Political stability will be harder to achieve in some countries (particularly with the rising sense of injustice among the people who will more and more opt for radicalization and a nationalist agenda). What the government can really do in this case is to restore the belief in the system by maintaining a stronger grip on the rule of law. It must act as an enforcer of contracts in order to signal greater stability to both foreign and domestic investors. The inefficiency of the state (particularly in collecting revenue) should be the primer goal of austere governments. If cuts would imply better efficiency, so be it.
The next step building on the public sector reform is the aforementioned liberalization of the labour market. The emphasis should be on creating favourable incentives to businesses by making the labour market rules much less rigid.
But where the government should restrain itself is from any attempt of trying to steer the economy, either through picking winners, guiding investment incentives or controlling the prices of loans. Signals for new specialization, trade and production should be left to the market to comply with in a slow, yet necessary restructuring process, supported by the new institutional setting. This is the only way to enable a productive resource allocation, removed from any distortion signals and able to attract capital. The banking system will follow upon the positive signs of confidence and stability in the economy, reducing capital flight and gradually improving their balance sheets and preparing more money to foster economic activity.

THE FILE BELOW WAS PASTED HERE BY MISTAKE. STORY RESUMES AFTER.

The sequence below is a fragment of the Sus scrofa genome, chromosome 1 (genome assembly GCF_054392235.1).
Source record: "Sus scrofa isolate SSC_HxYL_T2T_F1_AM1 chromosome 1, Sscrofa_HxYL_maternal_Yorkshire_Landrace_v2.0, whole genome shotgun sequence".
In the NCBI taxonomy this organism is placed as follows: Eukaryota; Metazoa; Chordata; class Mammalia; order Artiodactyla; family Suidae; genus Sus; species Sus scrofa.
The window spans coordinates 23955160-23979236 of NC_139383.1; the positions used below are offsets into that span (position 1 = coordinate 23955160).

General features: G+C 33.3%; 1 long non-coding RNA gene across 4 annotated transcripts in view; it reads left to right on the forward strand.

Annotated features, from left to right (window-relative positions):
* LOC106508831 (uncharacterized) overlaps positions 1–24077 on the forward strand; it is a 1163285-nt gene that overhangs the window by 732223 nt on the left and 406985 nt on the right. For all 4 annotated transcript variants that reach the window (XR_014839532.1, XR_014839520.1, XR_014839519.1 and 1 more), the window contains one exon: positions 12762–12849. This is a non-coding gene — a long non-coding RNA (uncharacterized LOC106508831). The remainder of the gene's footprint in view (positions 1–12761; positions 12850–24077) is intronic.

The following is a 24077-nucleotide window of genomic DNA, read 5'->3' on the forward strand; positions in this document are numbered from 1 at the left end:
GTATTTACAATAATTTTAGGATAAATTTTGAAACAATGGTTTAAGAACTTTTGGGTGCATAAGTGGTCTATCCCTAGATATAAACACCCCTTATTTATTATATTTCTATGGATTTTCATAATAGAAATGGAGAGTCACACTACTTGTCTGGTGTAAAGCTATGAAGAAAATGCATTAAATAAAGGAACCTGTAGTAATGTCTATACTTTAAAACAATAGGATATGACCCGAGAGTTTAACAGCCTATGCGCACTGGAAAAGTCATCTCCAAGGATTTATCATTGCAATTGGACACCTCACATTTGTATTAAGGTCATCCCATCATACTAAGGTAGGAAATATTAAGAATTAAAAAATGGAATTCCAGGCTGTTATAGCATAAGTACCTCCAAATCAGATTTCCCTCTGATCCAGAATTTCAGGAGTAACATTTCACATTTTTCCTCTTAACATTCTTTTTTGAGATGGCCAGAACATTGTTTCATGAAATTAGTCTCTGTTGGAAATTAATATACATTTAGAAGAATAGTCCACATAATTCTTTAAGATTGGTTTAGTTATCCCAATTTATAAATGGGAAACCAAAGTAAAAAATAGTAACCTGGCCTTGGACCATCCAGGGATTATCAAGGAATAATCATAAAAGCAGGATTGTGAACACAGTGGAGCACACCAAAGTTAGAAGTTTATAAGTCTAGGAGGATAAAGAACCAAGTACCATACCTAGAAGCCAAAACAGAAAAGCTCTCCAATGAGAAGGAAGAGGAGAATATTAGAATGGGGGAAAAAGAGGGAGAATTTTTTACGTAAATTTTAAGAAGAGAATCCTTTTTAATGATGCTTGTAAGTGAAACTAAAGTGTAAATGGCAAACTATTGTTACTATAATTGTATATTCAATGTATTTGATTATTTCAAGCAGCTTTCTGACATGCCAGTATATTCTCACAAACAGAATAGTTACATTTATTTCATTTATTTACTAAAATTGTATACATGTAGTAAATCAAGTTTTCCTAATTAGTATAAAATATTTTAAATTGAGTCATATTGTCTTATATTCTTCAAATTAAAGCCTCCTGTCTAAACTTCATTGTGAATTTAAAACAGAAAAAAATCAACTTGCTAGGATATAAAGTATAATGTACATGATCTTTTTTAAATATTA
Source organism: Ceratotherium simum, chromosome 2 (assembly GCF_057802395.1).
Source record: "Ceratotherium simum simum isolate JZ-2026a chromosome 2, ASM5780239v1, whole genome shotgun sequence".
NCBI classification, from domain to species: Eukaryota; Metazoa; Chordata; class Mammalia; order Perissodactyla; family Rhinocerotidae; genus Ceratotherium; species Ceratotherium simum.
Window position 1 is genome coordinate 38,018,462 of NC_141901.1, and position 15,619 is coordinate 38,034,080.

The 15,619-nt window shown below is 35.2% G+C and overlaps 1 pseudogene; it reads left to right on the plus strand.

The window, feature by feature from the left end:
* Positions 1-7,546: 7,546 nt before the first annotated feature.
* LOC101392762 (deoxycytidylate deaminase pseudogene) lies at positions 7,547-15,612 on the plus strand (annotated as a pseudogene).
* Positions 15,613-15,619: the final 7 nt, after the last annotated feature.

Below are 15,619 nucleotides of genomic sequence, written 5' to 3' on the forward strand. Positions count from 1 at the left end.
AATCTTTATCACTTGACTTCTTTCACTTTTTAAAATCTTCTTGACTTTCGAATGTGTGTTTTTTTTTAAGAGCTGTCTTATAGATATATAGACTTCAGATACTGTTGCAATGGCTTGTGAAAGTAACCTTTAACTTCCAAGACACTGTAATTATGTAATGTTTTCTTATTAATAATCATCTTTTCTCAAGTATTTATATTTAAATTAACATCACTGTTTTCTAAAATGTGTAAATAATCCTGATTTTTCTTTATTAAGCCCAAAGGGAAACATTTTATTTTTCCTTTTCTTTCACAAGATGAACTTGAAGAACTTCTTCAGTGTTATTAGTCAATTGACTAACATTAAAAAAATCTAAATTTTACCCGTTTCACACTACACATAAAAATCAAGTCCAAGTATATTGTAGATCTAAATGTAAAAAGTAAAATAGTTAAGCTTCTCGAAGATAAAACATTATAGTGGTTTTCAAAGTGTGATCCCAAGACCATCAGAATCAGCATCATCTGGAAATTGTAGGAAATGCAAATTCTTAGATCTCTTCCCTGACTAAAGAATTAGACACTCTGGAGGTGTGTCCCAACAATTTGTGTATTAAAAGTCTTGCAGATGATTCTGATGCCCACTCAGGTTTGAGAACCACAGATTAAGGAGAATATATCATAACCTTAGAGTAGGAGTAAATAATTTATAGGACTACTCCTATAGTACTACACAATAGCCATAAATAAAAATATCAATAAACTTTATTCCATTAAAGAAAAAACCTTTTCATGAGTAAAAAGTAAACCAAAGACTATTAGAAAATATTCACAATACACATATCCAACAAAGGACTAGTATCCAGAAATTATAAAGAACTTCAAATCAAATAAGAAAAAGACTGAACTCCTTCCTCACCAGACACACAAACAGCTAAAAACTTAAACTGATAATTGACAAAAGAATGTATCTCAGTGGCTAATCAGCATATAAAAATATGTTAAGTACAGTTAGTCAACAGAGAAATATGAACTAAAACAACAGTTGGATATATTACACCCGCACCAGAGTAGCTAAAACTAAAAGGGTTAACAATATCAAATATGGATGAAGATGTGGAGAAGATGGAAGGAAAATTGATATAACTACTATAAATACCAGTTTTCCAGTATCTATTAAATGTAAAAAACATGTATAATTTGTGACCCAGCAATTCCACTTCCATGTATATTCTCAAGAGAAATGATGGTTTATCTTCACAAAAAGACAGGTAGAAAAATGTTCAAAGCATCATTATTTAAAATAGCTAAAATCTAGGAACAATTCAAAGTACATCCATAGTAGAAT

All other attempts of internal or external devaluation won’t do any good since the problem isn’t in relative prices or wages but productivity. Neither will any counter-cyclical fiscal or monetary policy aimed at closing the nominal GDP gap, since it will only restore the pre-crisis status quo. Austerity on the other hand is failing in its basic premise of restoring confidence. As for the option of dissolving the euro and with it the entire Union, this will undermine the basic assumption of political stability in order for the reforms to kick in. It would take Europe much longer to consolidate after that.
Europe should turn to pro-market institutional reforms that will reduce distortive signals in the economy and create space for market led specialization and investment. This path is applicable to any country that found itself constrained by extractive political institutions that supported an unsustainable welfare state model of debt accumulation, high CA deficits used to finance consumption instead of production, fiscal profligacy, corruption and high levels of state intervention.
Acemoglu, D. and Robinson, J. (2012) Why Nations Fail: The Origins of Power, Prosperity, and Poverty. New York: Crown Publishing
Alesina, A. and Giavazzi, F. (2012) "How is as important as how much", VoxEU.org, 3 April
DeLong, J. Bradford (2012) "Spending cuts to improve confidence? No, the arithmetic goes the wrong way", VoxEU.org, 6 April
Kling, A. (2012) "Patterns of Sustainable Specialization and Trade. A Smith-Ricardo Theory of Macroeconomics" Adam Smith Institute report, London
Olson, M. (2000) Power and Prosperity. Outgrowing Communist and Capitalist Dictatorships. New York: Basic Books
The views in this article are those of the author alone, and are not necessarily shared by any of his employers or affiliations.